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A Look At Singapore Post Limited’s Track Record as a Dividend Stock

Credit: Simon Cunningham

Singapore Post Limited (SGX: S08) is a company that has consistently paid an annual dividend over its last 10 fiscal years.

But that’s in the past. The important question is can Singapore Post sustain its dividend in the future?

Unfortunately, there is no easy answer. There just isn’t a simple formula that can tell us for sure whether a company’s dividend is sustainable or not.

But, there are still some things about a company’s business we can look at to help clear up some of the fog.

Here are three of them, keeping in mind that they are not the only important aspects to study: (1) the company’s track record of generating a profit, (2) the company’s pay-out ratio, and (3) how strong the company’s balance sheet is.

Track record in generating a profit

A company’s profits are an important source of its dividends. Generally speaking, it’s tough for a company to continue paying a dividend if it has no profit.

What I want to find out here is if Singapore Post has seen any losses or big dips in profit over its last five fiscal years.

Singapore Post's net income table
Source: S&P Global Market Intelligence

You can see from the table above that Singapore Post’s net profit has remained within a tight band from FY2012 (fiscal year ended 31 March 2012) to FY2015 before spiking in FY2016.

The pay-out ratio

The pay-out ratio refers to the amount of a company’s profit that is paid out to shareholders as a dividend. It is expressed as a percentage and a pay-out ratio of 100% would mean that a company is paying out all its profit as a dividend.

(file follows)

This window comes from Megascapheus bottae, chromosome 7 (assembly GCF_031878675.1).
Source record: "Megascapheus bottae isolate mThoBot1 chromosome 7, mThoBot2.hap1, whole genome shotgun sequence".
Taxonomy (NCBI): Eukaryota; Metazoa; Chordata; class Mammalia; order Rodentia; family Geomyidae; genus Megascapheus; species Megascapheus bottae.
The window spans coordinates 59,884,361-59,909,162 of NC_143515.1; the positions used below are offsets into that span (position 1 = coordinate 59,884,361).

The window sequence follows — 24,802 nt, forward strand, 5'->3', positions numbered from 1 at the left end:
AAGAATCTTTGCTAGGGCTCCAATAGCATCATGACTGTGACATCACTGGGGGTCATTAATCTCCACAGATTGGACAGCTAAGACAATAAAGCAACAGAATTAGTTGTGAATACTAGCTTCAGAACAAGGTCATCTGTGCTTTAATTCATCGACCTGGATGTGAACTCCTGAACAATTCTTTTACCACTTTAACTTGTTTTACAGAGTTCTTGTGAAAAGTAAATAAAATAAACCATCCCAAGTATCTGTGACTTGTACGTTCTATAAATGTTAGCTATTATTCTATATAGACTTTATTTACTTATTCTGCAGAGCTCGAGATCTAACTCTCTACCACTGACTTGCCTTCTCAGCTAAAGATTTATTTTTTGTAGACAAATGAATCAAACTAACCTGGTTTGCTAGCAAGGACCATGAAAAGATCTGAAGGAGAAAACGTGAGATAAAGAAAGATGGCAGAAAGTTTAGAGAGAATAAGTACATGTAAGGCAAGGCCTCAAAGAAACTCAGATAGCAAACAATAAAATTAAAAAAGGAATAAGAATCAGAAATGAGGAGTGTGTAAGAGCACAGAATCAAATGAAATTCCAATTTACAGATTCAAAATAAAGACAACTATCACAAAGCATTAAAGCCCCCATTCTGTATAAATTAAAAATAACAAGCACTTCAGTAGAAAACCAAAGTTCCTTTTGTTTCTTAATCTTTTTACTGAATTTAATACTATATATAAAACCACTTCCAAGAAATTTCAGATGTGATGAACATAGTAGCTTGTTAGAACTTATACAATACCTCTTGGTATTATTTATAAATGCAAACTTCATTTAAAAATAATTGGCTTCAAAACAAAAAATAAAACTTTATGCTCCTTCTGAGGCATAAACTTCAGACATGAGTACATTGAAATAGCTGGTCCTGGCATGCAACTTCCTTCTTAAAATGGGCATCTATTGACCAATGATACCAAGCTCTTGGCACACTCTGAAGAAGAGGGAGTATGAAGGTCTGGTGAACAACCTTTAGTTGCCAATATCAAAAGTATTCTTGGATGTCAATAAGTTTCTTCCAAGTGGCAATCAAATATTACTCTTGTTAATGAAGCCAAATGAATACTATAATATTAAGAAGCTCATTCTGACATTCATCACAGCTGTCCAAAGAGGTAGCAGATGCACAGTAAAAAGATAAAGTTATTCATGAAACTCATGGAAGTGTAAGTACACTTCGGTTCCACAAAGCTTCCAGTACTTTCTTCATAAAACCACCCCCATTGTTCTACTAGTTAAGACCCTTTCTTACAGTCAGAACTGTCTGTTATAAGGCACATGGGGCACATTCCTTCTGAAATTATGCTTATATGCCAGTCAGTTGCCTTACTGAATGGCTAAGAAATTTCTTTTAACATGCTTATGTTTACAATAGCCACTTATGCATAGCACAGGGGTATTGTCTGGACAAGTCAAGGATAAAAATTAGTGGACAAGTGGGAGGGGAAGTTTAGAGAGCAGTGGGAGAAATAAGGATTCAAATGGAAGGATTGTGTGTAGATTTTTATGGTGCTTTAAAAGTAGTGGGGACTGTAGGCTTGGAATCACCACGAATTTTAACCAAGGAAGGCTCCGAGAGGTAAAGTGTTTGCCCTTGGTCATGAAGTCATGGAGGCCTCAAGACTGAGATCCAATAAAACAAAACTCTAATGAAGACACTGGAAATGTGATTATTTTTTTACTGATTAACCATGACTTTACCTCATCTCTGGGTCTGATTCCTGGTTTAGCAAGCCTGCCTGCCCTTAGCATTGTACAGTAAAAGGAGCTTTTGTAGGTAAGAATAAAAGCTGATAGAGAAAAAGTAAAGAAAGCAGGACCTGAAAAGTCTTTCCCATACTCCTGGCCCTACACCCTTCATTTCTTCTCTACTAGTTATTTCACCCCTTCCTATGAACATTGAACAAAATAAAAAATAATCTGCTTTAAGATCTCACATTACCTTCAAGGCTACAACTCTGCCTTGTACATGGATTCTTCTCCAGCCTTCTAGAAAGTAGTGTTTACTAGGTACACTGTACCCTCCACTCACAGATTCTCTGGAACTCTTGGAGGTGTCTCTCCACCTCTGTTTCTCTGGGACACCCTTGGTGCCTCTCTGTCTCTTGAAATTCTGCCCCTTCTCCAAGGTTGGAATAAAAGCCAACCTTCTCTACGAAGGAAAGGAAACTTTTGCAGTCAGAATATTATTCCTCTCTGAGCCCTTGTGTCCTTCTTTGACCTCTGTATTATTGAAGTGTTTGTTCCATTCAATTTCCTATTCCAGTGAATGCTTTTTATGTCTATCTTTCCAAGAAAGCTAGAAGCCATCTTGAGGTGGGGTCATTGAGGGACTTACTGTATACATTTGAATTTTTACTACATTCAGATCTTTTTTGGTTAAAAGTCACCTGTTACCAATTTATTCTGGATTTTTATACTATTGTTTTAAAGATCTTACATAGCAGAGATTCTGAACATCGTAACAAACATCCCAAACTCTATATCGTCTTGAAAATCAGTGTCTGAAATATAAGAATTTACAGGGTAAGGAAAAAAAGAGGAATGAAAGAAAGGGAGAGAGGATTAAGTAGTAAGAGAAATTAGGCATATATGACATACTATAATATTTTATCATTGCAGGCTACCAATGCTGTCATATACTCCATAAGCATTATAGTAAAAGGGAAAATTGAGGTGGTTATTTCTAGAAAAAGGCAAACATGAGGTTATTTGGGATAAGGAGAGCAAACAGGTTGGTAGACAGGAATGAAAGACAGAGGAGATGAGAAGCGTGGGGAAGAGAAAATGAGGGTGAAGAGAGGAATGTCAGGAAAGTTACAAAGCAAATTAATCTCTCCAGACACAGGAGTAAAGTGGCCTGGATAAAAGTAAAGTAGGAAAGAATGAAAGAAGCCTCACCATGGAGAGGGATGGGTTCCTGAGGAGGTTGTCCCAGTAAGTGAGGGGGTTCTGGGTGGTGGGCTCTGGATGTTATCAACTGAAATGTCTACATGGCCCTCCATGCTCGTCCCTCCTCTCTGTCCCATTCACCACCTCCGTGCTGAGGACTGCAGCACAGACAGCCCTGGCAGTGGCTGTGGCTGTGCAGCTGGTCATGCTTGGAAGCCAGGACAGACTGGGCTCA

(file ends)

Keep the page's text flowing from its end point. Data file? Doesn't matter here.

There are two things to keep in mind with the pay-out ratio in general. First, pay-out ratios should ideally be less than 100% – it’s not easy for a company to sustain its dividend if it is paying out all its profit or more. Second, the lower the ratio is, the better it could be – a low pay-out ratio often corresponds with a large margin of error for a company when it comes to paying a dividend.

Singapore Post had paid a dividend of S$0.07 per share in FY2016. Given its earnings per share of S$0.109 in that year, the company thus has a pay-out ratio of 64%.

Strength of the balance sheet

A strong balance sheet gives a company higher odds of being able to protect its dividend.

To gauge the strength of a company’s balance sheet, the net-debt to shareholder’s equity ratio can be used (net-debt refers to total borrowings and capital leases net of cash and short-term investments). A ratio of over 100% would mean that a company’s net-debt outweighs its shareholder’s equity.

In the case of Singapore Post, its latest financials (as of 31 March 2016), show that it has a net-debt to equity ratio of just 9%.

A Fool’s take

All told, Singapore Post is a company with a track record of steady earnings, a pay-out ratio of less than 100%, and a net-debt to shareholder’s equity ratio of just 9%.

Yet, it’s worth repeating that all that we’ve seen with Singapore Post above should not be taken as the final word on its investing merits – as I had mentioned earlier, there are many other aspects of a company’s business to study when it comes to assessing the sustainability of its dividend.

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The information provided is for general information purposes only and is not intended to be personalised investment or financial advice. Motley Fool Singapore contributor Lawrence Nga doesn’t own shares in any companies mentioned.